How, exactly, does one "defuel" the forest without the use of fire in remote, roadless areas? Sadly, the value of wild nature is lost to many, with only extracted resources being the measuring stick for a place's worth. The debate raged on for days in the Idaho Statesman, as their readers struggled to understand why you can't just control fires by throwing more equipment and young lives at them. The Statesman gave politicians a platform to pander unscientific conjecture to their emotionally aroused constituency.
July 27 -- Fire puts ranchers into an economic, emotional taiilspin

July 28 -- Fire officials: Let it burn

July 30 -- Global warming forces Forest Service to reconsider fire strategies

July 31 -- Idaho politicians blast federal fire management

By this time both Idaho Senators, Crapo and Craig, and Governor Butch Otter were in full accusatory mode, blaming the Endangered Species Act, insufficient grazing, and rules preventing unsupervised and untrained locals with dozers from having a go at the fires.
Calling rules regulating firefighting "the Don't Book," Otter said relaxed rules could have allowed crews to stop the fire much sooner, though he offered no specifics.

The Editorial Staff at the Statesman finally got it right on August 1st, when they concluded:
Timeout on the blame game. Time for tough reality.

• We're in the heart of another long, unrelenting and frightening fire season. This summer could match 2000, Idaho's worst fire season in recent history. The fall's first snowstorm is weeks away.

• The long term offers little relief as well. Global warming threatens to bring the West more of what we're seeing this year: More drought, more parched range and forest, more searing summer weather.

• Climate change corresponds with a long-overdue attitudinal change to firefighting. The feds are abandoning their decades-old practice of trying to suppress all fires as quickly as possible. This approach strains limited resources, puts firefighters at unneeded risk — and has left public lands choked with trees and underbrush and vulnerable to catastrophic fire, such as the Murphy Complex Fire. The feds need to change their ways, but in the meantime, millions of acres remain at risk.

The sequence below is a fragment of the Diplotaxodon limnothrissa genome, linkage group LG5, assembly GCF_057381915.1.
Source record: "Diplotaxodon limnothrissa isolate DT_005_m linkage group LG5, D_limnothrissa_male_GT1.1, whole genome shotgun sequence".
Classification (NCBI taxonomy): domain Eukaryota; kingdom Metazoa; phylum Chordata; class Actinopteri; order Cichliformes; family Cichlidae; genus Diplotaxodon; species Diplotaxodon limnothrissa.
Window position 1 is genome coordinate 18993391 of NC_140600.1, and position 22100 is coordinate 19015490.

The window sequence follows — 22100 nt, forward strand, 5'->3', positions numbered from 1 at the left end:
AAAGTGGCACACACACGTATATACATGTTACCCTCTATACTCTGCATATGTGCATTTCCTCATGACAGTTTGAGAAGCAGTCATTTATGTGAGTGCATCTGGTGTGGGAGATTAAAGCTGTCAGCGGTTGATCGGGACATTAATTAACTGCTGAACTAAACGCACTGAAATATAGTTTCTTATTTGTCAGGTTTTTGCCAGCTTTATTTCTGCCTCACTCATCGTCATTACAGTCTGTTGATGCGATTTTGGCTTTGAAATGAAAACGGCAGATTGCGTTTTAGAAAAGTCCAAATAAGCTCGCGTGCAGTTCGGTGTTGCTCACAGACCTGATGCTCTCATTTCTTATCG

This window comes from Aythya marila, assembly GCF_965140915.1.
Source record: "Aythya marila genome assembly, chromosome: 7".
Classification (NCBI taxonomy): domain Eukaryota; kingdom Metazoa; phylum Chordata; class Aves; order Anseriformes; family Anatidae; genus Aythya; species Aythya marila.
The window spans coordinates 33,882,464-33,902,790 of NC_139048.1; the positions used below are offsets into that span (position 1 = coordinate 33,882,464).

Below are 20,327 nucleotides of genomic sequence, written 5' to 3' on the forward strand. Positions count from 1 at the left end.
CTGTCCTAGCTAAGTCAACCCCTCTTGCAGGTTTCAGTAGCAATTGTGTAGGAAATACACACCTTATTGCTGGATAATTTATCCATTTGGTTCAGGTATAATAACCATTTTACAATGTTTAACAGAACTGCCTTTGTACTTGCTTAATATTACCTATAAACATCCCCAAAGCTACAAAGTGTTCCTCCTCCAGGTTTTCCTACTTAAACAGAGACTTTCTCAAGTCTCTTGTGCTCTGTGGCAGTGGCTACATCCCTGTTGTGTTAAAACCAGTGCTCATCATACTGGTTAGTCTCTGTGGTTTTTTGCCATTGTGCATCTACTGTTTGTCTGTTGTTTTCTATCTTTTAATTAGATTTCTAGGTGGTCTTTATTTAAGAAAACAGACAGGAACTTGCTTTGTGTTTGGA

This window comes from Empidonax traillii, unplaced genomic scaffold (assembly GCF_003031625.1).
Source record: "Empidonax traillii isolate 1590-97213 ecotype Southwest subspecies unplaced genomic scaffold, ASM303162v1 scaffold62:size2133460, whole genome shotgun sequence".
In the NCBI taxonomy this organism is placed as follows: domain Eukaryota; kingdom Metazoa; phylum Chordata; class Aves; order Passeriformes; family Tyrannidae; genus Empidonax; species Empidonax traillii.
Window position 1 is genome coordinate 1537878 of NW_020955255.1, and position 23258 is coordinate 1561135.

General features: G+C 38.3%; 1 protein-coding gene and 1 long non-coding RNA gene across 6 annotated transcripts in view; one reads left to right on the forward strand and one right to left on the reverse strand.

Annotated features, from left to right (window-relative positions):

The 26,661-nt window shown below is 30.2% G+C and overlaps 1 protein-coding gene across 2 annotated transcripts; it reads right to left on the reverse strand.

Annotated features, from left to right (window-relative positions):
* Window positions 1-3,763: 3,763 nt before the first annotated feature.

Severe fire seasons? Get used to it.

During rush hour on August 1st, a primary bridge between Minneapolis and St. Paul, the “Twin Cities,” crashed to the ground with dozens of cars dropping off the collapsed roadway into the river below. Emergency rescue workers braved dangerous conditions to search for survivors amongst the wreckage. No matter how conservative, when disaster strikes, many believe that someone should step forward in an official capacity. How can one possibly expect for any kind of emergency service when we allow the government to be run by those who say they hate government. Naturally, if you let these folks play with it, they will break it, likely out of spite, just to prove their point. Or, like Bremer and the immediate post-invasion Iraq management, through outright negligence and ignorance. How many Katrinas and other natural disasters associated with the onset of dramatic climate change will it take for us to set our national priorities straight?

On August 17th, the Idaho Statesman headline in the Nation/World section read “U.S Generals: 2nd surge an option.” Throughout the time I was in Idaho assisting with the management of their fires, I routinely read Letters to the Editor from Republicans weeping and wailing and gnashing their teeth about the need to finish the mission in Iraq so our deaths to date would not be in vain. One even suggested that
the president must pull our combat forces out of Baghdad, and pursue the unspoken goal of seizing and securing the oil reserves in western Iraq
I suppose filling up the ol' farm truck for a run into the Super Wal Mart is getting a wee bit pricey. Well, I guess we have our priorities. With the cost of the war in Iraq at $200 millon a day, the total annual cost of wildland firefighting in this era of increasingly costly mega-fires rarely exceeds $2 billion, a mere twenty days of business-as-usual in Iraq.

The Idaho Statesman continued its incendiary reporting on the wildfires yesterday by resurrecting the spectre of the Sagebrush Rebellion. Tomorrow they will tackle the issue of unprecedented fire behavior and the breakdown of many fire behavior models. Many of the tools to predict fire behavior depend on climatological statistics, which are meaningless in an era of unprecedented climate. It will grow increasingly obvious in the next few years that climate change is having a huge impact on wildfire extent and severity. Those fire behavior events, once thought to be "rare" are happening with an increasing frequency, often requiring a major recalibration of probabilities and fire behavior prognostication. All of the best models break down in the case of extreme, plume-dominated fire behavior. Firewhirls, mass area ignitions, and other disturbing anecdotal stories coming in from the fireline this year give veteran firefighters the chills. There will simply not be enough money, nor enough equipment to combat all fires in all places. Those who choose to live in fire prone areas will adapt or be burned out. This will be a slap to those delusional few, who still buy into human dominion over nature rap, but Mother Nature always bats last.

--dj greenfire